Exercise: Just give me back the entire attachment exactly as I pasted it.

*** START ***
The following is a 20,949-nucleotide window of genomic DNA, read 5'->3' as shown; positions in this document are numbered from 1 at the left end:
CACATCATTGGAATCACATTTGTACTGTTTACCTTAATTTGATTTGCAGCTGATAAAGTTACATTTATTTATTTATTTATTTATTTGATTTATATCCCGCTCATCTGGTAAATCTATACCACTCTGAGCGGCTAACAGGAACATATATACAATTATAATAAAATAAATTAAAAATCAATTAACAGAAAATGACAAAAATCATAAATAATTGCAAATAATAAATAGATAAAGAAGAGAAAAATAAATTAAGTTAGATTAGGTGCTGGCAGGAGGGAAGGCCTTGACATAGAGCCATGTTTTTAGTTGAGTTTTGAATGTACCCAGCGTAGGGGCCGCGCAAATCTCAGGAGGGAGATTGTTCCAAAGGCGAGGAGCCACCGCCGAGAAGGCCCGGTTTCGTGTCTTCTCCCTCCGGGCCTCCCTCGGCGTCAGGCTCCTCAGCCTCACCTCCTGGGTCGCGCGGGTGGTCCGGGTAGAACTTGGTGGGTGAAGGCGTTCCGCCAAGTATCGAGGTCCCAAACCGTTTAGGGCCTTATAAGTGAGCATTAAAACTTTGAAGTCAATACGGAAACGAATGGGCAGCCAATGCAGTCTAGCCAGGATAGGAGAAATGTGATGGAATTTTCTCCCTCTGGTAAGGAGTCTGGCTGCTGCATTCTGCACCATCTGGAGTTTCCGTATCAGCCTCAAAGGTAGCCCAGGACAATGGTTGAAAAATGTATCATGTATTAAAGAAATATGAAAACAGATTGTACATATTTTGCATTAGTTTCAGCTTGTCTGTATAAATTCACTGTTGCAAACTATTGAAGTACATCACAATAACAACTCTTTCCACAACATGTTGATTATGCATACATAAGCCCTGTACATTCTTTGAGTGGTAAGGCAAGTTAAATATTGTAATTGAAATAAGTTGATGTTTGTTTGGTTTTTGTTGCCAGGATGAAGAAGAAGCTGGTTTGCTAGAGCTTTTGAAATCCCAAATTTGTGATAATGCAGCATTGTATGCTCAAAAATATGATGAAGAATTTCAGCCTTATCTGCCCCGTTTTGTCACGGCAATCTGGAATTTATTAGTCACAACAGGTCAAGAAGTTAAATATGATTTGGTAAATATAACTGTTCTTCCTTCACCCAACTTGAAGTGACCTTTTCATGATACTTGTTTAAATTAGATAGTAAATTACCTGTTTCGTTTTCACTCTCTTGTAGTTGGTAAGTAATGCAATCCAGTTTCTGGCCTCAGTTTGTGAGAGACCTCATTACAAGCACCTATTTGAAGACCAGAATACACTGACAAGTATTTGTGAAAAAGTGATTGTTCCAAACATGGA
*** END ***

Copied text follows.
The following is a 20,949-nucleotide window of genomic DNA, read 5'->3' as shown; positions in this document are numbered from 1 at the left end:
CACATCATTGGAATCACATTTGTACTGTTTACCTTAATTTGATTTGCAGCTGATAAAGTTACATTTATTTATTTATTTATTTATTTGATTTATATCCCGCTCATCTGGTAAATCTATACCACTCTGAGCGGCTAACAGGAACATATATACAATTATAATAAAATAAATTAAAAATCAATTAACAGAAAATGACAAAAATCATAAATAATTGCAAATAATAAATAGATAAAGAAGAGAAAAATAAATTAAGTTAGATTAGGTGCTGGCAGGAGGGAAGGCCTTGACATAGAGCCATGTTTTTAGTTGAGTTTTGAATGTACCCAGCGTAGGGGCCGCGCAAATCTCAGGAGGGAGATTGTTCCAAAGGCGAGGAGCCACCGCCGAGAAGGCCCGGTTTCGTGTCTTCTCCCTCCGGGCCTCCCTCGGCGTCAGGCTCCTCAGCCTCACCTCCTGGGTCGCGCGGGTGGTCCGGGTAGAACTTGGTGGGTGAAGGCGTTCCGCCAAGTATCGAGGTCCCAAACCGTTTAGGGCCTTATAAGTGAGCATTAAAACTTTGAAGTCAATACGGAAACGAATGGGCAGCCAATGCAGTCTAGCCAGGATAGGAGAAATGTGATGGAATTTTCTCCCTCTGGTAAGGAGTCTGGCTGCTGCATTCTGCACCATCTGGAGTTTCCGTATCAGCCTCAAAGGTAGCCCAGGACAATGGTTGAAAAATGTATCATGTATTAAAGAAATATGAAAACAGATTGTACATATTTTGCATTAGTTTCAGCTTGTCTGTATAAATTCACTGTTGCAAACTATTGAAGTACATCACAATAACAACTCTTTCCACAACATGTTGATTATGCATACATAAGCCCTGTACATTCTTTGAGTGGTAAGGCAAGTTAAATATTGTAATTGAAATAAGTTGATGTTTGTTTGGTTTTTGTTGCCAGGATGAAGAAGAAGCTGGTTTGCTAGAGCTTTTGAAATCCCAAATTTGTGATAATGCAGCATTGTATGCTCAAAAATATGATGAAGAATTTCAGCCTTATCTGCCCCGTTTTGTCACGGCAATCTGGAATTTATTAGTCACAACAGGTCAAGAAGTTAAATATGATTTGGTAAATATAACTGTTCTTCCTTCACCCAACTTGAAGTGACCTTTTCATGATACTTGTTTAAATTAGATAGTAAATTACCTGTTTCGTTTTCACTCTCTTGTAGTTGGTAAGTAATGCAATCCAGTTTCTGGCCTCAGTTTGTGAGAGACCTCATTACAAGCACCTATTTGAAGACCAGAATACACTGACAAGTATTTGTGAAAAAGTGATTGTTCCAAACATGGA